QUESTION (to the director): Since you worked a lot in documentaries, did you find the concept of casting for fiction difficult to tackle?
PASCAL AUBIER: For me, there's no difference in nature between fiction and documentary. In documentaries, you impose your point of view, your vision of the world, therefore you're doing fiction. It's the same job: cinema. In this film we deal with illusion. But all cinema is illusion. Bulle pretends to play herself in the film, she isn't. Her part is written. The same goes for all the other actors impersonating "themselves": they are playing a part.
QUESTION: How did you determine who, among the Nouvelle Vague luminaries--major or minor--was going to do a cameo?
PASCAL AUBIER: Among the actors I knew, I chose those I loved. And among those I loved, I chose those that were available. (Laughs) Plus I didn't want to put everybody in it. This was not a museum catalogue, but a movie, and they were all part of the action.
QUESTION: How did you get the actors to come to the party chez Alexandra Stewart near the end of the film?
PASCAL AUBIER: We just called and said, "Is Saturday night at nine okay?"
QUESTION: You also direct three directors: Patrice Lecomte ("Monsieur Hire"), Michel Deville ("Le Paltoquet"), and Claude Chabrol ("La Ceremonie")
PASCAL AUBIER: And they're great actors, aren't they? Deville was Deville, quiet but always curious. Patrice was silent--typical. Chabrol ate and talked--typical: he's a big talker and a huge gourmet, and he gleefully displayed both talents in his scene. The menu was the first thing he discussed on the phone when I approached him.
QUESTION: Actress Marie-France Pisier is discovered waking up on Bernadette Lafont's couch. Did she just happen to be there?
PASCAL AUBIER: And had she slept on the set for three days? (Laughs). That part was written for Jean-Pierre Leaud, who was FranÁois Truffaut's Antoine Doisnel in several films. He pulled out two days before he was to shoot his scene. "I represent the New Wave more than anybody else," he said. "I don't want to be confronted with people who were less representative of it." So Marie-France took over the part. There's a sort of inside joke here: as you may recall, they had co-starred in FranÁois Truffaut's "L'Amour A Vingt Ans".
QUESTION: Is THE SON OF GASCOGNE a nostalgia trip?
LASZLO SZABO: Depends what you put in the word "nostalgia". If you tinge it with regret, it's not. For me, nostalgia is just a pretext to trek back down memory lane. It triggers our own memories.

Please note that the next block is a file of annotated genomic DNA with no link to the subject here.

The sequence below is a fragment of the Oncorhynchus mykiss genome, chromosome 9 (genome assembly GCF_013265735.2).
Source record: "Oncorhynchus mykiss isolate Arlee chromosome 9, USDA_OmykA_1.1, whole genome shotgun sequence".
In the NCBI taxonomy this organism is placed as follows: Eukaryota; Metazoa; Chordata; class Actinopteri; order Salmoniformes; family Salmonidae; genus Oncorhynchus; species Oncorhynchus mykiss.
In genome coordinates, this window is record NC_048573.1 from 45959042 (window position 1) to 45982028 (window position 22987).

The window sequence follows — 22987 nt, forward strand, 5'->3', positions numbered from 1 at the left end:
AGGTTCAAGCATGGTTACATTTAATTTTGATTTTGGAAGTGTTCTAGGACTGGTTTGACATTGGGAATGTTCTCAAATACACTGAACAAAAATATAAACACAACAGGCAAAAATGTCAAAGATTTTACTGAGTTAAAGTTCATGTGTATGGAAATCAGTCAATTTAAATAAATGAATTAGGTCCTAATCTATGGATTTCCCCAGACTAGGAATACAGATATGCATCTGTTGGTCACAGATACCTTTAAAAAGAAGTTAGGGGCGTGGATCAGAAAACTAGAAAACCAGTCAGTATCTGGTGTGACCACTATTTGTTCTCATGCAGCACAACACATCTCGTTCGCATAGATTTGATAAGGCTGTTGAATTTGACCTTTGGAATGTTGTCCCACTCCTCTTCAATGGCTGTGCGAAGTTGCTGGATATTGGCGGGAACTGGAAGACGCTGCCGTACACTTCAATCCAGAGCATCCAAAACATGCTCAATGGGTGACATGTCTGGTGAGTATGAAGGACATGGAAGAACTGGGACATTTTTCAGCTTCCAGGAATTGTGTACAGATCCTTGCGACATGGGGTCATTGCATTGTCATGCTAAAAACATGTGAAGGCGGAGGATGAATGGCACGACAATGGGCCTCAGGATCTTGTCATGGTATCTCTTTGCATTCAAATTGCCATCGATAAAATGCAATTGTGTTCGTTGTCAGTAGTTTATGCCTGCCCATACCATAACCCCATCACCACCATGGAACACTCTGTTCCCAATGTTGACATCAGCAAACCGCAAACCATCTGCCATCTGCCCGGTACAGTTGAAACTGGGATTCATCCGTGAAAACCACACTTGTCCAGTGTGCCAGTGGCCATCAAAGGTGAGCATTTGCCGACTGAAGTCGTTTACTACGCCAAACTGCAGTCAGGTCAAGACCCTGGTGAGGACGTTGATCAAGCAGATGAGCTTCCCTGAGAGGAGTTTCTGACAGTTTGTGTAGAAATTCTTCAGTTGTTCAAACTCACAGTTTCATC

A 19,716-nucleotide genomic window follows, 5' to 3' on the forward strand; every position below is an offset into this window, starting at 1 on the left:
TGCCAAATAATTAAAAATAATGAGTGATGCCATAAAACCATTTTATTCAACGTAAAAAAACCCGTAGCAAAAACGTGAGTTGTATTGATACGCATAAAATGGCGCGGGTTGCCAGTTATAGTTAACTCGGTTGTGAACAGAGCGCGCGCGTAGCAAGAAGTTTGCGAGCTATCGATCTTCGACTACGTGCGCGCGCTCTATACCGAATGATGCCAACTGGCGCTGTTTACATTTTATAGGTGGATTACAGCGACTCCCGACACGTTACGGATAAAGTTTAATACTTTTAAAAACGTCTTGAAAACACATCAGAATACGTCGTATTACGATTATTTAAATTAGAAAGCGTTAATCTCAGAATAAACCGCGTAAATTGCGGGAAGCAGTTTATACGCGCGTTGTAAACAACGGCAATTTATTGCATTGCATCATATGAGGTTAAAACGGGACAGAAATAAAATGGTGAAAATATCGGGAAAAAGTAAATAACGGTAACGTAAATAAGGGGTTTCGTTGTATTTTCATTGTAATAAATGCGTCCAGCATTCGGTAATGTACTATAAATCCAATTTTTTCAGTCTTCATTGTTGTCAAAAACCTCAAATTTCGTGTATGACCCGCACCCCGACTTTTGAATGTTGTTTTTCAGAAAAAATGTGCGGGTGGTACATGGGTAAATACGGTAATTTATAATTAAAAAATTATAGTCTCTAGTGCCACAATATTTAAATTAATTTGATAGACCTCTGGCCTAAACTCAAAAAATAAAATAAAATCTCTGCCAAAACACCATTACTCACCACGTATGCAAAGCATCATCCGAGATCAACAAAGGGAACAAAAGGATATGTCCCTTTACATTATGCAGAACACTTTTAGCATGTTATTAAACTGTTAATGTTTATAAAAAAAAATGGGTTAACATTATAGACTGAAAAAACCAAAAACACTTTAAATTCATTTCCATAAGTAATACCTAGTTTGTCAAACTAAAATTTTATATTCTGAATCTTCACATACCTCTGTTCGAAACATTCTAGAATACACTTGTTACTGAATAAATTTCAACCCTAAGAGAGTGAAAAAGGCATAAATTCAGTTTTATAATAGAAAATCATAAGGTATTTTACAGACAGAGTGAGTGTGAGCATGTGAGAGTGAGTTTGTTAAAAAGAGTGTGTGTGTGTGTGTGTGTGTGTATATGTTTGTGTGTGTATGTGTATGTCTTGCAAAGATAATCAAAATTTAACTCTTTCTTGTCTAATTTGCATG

BULLE OGIER: Nostalgia has nothing to do with it. All those actors and actresses--Stephane (Audran), Macha (Meryl), Bernadette (Lafont)--I see them every now and then, we meet, we have drinks, dinners, whatever. It just felt great to be together again. I don't feed on nostalgia, so "nostalgia" is not the operative word here.
OLIVIA BRUNAUX: I'm too young to be nostalgic. Making THE SON OF GASCOGNE taught me a whole bunch of things I didn't know. I'd seen all these actors on screen or on stage, I didn't know what linked them. And I'm happy to have been invited to join the group.
QUESTION: Then was the main idea behind the film to show French cinema through the eyes of a young man who doesn't know much about it or its past?
PASCAL AUBIER: Partly. This kid, Harvey, never knew his father. Suddenly, he is told his father was...a Director. And he meets all these people who he's been told are part of cinema, a part of his country's cultural past he knew nothing about. That's also why we had the Singing Russians on tour. I'd met Russians who knew everything about our films without having seen any. And I thought it was fun to have a Russian girl, 30 years later, asking same questions as Jan Seberg in "Breathless".
In France, people who are Harvey's age--young people--don't know much about the New Wave, but they are curious. So part of the idea was to give them a taste for old cinema. I mean, cinema. It's not that it was so great then; it's great today, too. Every film should make people love cinema.
Suggestions? Comments? Fill out our Feedback Form.